The film Prometheus opens with a shot of a large alien (an Engineer) standing on a cliff on a world that may or may not be Earth in the distant past. He drinks a black liquid, which destroys his DNA, and falls down a waterfall, spreading the remnants of his genetic material to create life. It is unclear whether this was done voluntarily or if this was some sort of punishment. A comment later made by David, the android, recalls this scene, "Sometimes to create life, one must first destroy," in other words, one being sacrifices itself to give life to another. This is also symbolic of the statement Vickers makes to Weyland, "A king has his reign and then he dies." The life-death-life cycle is recounted throughout the film in many different ways. Contrary to what Janek says, I don't think the black substance was intended to be a weapon, but was a form of organic technology used to alter DNA and create life. Only, something went wrong. Its wielders were irresponsible with the technology and it destroyed them, just as humanity was irresponsible in its creation of the AI, David, whose actions also resulted in many of the characters' deaths. 
       Throughout the film, David is treated as an inferior. The humans on the ship have little to no regard for their creation. Though he claims to have no desire and no emotions, David very clearly does. He despises humans and finds their search for their creators to be arrogant and ultimately foolish. In fact, humanity's arrogance is one of the principle flaws that leads to so much of the horror and destruction in the movie. David infects Holloway with the black substance after asking him what he would do in order to meet his maker. Holloway says "anything," which, to David is a foolish answer. The fact that humans see the Engineers as all-powerful, even godlike, annoys him, since he cannot have the same reverence for his own creators. When the Engineer's head explodes, David says "mortal after all," as if there was some question as to whether or not the Engineers were  transcendent beings simply because they had the power to create life. Humans also have the power to create life, and they are far from godlike.
       Because humanity was irresponsible in its creation of artificial intelligence, David's actions are not only understandable, but inevitable, because he's sentient, he's a person (albeit a flawed, unguided one), and he most definitely has emotions, just like the monster in Frankenstein. Instead of guiding or helping David, all of the characters in the film treat him like a machine. Vickers orders him around, and David spitefully refers to her as "Mom." Near the end of the film, when he asks Shaw why she needs to know all the answers, she tells him it's because she's human and he can't understand because he isn't. This is quite an arrogant statement in my opinion, as David seems just as capable as any of the human crew. Shaw places herself, and humanity, on a pedestal, above other forms of life, which is foolish and self-righteous. Like the Engineers, humans attempt to master nature and use their technology without any sense of responsibility, and because of this, terrible things happen. Thus you have the final scene of the film. It is the culmination of the irresponsible actions of the Engineers, humanity, and David, that creates the proto-alien, which spawns an entire species that wreaks so much havoc later on.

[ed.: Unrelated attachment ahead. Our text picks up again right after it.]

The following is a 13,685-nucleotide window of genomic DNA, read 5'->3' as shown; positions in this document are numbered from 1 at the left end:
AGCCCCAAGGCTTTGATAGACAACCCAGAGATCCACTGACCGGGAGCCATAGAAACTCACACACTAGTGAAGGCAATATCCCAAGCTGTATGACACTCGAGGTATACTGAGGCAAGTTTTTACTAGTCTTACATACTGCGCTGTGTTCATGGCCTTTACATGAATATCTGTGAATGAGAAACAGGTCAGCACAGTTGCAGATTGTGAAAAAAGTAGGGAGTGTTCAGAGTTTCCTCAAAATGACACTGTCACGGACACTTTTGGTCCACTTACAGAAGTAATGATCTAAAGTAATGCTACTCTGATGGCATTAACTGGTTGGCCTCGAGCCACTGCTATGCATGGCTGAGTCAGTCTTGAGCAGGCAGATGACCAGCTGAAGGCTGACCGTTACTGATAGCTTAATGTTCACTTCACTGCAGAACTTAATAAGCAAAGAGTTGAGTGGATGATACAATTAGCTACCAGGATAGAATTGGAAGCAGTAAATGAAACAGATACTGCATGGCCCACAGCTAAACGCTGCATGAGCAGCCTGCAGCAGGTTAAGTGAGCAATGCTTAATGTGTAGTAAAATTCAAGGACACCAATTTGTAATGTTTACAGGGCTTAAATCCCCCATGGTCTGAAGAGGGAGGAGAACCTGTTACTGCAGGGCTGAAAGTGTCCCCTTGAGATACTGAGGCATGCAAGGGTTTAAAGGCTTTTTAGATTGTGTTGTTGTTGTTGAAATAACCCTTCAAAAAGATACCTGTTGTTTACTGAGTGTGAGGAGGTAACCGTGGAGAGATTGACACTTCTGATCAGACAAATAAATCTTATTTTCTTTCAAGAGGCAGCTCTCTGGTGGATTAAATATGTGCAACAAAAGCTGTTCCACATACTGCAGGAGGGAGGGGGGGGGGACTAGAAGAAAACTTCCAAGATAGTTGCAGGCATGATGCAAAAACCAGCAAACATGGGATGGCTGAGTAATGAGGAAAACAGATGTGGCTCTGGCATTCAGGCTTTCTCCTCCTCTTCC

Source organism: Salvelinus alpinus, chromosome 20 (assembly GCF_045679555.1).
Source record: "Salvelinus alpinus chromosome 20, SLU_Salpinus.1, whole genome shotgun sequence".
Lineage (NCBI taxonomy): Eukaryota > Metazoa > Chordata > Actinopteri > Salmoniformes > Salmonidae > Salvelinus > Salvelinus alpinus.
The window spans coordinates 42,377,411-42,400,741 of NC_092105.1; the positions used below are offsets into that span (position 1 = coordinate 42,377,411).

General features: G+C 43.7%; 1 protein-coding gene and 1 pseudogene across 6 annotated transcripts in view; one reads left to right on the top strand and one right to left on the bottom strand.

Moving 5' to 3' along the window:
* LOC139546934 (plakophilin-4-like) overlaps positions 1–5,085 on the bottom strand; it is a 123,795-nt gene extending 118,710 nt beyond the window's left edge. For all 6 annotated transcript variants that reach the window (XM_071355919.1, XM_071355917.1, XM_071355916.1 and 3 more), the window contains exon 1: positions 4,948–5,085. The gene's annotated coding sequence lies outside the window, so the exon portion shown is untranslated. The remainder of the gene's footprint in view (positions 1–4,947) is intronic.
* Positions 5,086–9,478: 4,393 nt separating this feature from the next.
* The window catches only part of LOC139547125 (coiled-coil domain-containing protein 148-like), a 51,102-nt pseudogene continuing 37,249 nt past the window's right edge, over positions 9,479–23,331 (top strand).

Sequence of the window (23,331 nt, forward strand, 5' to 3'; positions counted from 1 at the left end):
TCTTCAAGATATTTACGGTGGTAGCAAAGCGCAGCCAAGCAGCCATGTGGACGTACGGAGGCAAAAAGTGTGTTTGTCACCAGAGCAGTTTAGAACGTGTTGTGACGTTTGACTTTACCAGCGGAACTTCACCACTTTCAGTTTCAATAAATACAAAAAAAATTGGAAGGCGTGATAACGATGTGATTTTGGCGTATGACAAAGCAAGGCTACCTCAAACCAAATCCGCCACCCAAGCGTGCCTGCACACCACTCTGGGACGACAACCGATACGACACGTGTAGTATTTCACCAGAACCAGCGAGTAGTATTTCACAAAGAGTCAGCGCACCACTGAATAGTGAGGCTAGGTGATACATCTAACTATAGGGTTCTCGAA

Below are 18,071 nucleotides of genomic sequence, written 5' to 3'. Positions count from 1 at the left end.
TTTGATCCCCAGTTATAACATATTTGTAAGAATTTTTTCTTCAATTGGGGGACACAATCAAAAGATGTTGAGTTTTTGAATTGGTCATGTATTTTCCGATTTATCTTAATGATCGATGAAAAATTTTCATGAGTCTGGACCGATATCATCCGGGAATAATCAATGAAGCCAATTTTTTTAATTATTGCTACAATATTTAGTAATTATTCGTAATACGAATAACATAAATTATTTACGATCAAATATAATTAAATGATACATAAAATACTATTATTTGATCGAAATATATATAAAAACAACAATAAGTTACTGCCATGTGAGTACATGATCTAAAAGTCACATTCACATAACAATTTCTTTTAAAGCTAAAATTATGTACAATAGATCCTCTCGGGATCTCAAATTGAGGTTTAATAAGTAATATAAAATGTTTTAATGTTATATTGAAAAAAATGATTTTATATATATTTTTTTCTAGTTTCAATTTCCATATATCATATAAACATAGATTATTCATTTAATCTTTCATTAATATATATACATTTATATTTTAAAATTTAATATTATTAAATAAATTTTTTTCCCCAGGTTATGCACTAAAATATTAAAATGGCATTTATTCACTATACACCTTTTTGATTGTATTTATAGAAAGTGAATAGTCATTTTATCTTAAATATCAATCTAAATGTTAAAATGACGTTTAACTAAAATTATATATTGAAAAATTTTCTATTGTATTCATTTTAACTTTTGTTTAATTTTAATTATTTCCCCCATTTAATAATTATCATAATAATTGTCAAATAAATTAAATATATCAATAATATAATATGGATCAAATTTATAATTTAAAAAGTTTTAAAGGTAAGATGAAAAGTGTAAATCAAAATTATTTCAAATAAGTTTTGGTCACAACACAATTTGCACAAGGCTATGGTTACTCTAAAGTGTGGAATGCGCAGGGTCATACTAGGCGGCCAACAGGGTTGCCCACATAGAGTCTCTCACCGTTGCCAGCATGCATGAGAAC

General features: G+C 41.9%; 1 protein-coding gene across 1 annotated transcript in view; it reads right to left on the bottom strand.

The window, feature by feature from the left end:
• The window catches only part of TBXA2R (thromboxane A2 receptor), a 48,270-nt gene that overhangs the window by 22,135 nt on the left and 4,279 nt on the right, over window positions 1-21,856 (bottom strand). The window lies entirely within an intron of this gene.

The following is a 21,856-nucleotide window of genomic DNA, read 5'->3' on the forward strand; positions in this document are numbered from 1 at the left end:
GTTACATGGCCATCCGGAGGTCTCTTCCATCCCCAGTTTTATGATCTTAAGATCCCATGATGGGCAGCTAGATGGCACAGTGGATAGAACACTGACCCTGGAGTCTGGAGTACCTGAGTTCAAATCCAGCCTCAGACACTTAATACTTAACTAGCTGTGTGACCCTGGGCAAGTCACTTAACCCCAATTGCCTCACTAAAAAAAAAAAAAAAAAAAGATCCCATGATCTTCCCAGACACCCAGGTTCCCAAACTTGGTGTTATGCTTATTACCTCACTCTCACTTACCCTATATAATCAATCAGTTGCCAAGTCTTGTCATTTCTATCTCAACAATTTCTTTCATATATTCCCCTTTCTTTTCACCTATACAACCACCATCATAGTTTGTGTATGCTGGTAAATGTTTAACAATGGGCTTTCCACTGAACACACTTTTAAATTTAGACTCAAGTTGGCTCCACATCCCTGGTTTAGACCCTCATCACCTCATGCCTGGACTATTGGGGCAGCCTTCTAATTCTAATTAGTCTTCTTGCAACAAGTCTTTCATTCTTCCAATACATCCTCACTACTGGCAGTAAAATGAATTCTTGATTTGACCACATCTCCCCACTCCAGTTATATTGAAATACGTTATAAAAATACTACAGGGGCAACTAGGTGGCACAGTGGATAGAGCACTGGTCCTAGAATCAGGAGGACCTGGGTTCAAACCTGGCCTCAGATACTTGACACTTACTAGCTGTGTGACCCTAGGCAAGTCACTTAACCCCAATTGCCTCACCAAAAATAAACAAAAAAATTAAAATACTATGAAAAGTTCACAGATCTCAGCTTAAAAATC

I don't think Prometheus is a perfect film, far from it, but it does have a bit more depth than its harshest critics have given it credit for. Despite its underdeveloped characters and somewhat convoluted plot, I believe it is definitely worth seeing. The cinematography alone is second to none. It's definitely better than most recent SF, and I think it has just enough connections to the original Alien film that fans of the franchise will be quite pleased (I know I was!). Doubtless, there'll be innumerable Prometheus sequels in the future, and I can't say that I'll be disappointed if there are.